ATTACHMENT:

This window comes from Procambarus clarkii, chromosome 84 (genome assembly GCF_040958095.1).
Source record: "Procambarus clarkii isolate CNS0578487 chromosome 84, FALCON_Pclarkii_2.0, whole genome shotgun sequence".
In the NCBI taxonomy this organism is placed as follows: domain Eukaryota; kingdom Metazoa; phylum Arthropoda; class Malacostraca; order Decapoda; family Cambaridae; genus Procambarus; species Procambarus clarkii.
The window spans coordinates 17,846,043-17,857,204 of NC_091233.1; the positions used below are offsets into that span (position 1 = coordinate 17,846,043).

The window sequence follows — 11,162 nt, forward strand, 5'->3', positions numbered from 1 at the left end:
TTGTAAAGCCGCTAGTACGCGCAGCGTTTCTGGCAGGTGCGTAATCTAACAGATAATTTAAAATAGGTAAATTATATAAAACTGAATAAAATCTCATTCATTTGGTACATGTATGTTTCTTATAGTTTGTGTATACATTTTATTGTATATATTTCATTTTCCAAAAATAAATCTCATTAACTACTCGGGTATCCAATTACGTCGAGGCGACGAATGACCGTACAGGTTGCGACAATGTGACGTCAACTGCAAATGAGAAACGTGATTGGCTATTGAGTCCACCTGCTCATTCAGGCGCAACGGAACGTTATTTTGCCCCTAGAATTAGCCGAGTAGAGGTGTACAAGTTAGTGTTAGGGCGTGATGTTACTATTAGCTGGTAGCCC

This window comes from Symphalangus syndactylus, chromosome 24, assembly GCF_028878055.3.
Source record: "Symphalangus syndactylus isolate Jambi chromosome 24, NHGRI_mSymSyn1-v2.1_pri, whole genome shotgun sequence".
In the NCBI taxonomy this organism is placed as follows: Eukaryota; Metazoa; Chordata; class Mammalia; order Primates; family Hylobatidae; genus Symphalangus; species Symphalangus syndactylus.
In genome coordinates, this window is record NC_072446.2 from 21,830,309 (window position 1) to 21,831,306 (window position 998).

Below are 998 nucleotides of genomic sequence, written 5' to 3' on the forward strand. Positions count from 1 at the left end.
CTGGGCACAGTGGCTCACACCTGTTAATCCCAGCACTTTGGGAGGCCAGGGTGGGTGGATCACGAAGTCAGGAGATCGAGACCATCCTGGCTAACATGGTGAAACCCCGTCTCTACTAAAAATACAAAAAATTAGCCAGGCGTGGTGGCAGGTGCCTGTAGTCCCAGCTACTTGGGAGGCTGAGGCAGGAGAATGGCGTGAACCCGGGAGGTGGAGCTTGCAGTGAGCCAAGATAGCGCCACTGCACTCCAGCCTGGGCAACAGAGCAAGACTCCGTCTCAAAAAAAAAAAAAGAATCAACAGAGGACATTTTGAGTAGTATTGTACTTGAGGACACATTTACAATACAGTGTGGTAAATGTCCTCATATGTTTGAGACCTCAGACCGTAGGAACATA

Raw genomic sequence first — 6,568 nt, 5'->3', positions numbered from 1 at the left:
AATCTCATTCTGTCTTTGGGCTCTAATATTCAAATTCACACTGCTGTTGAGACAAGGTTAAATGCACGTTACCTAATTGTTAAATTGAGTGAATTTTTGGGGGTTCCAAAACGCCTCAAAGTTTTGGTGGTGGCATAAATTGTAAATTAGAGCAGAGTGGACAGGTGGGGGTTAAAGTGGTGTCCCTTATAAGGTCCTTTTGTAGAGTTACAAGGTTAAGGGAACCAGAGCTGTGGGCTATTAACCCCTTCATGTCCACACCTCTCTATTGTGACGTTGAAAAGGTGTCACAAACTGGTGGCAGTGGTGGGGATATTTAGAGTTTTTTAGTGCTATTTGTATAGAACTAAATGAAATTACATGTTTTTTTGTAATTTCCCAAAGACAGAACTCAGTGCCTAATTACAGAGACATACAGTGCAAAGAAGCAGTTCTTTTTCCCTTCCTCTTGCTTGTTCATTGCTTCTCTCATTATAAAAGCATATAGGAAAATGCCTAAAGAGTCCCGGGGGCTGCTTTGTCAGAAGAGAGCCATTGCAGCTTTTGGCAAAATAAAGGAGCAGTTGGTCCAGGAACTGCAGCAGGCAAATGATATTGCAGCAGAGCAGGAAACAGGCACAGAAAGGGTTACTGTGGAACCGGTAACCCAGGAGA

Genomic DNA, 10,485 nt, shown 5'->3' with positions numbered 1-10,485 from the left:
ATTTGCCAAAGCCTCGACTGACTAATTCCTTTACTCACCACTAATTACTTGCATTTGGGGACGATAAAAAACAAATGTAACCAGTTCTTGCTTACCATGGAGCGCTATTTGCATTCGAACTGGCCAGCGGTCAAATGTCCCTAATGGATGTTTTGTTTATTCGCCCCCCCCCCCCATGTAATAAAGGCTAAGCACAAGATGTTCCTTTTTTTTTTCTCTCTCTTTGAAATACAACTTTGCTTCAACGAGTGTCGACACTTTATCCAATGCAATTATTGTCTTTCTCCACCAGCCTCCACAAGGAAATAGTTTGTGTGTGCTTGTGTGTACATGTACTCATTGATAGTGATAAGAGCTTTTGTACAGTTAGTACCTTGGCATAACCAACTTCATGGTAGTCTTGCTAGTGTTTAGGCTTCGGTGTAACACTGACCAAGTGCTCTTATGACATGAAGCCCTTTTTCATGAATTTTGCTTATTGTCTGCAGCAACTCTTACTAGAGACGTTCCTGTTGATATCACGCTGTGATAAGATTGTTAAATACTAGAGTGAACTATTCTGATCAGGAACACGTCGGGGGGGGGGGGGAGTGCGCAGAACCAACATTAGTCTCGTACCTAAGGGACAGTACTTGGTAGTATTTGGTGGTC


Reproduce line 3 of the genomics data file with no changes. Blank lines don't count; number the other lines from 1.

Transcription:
In the NCBI taxonomy this organism is placed as follows: domain Eukaryota; kingdom Metazoa; phylum Arthropoda; class Malacostraca; order Decapoda; family Cambaridae; genus Procambarus; species Procambarus clarkii.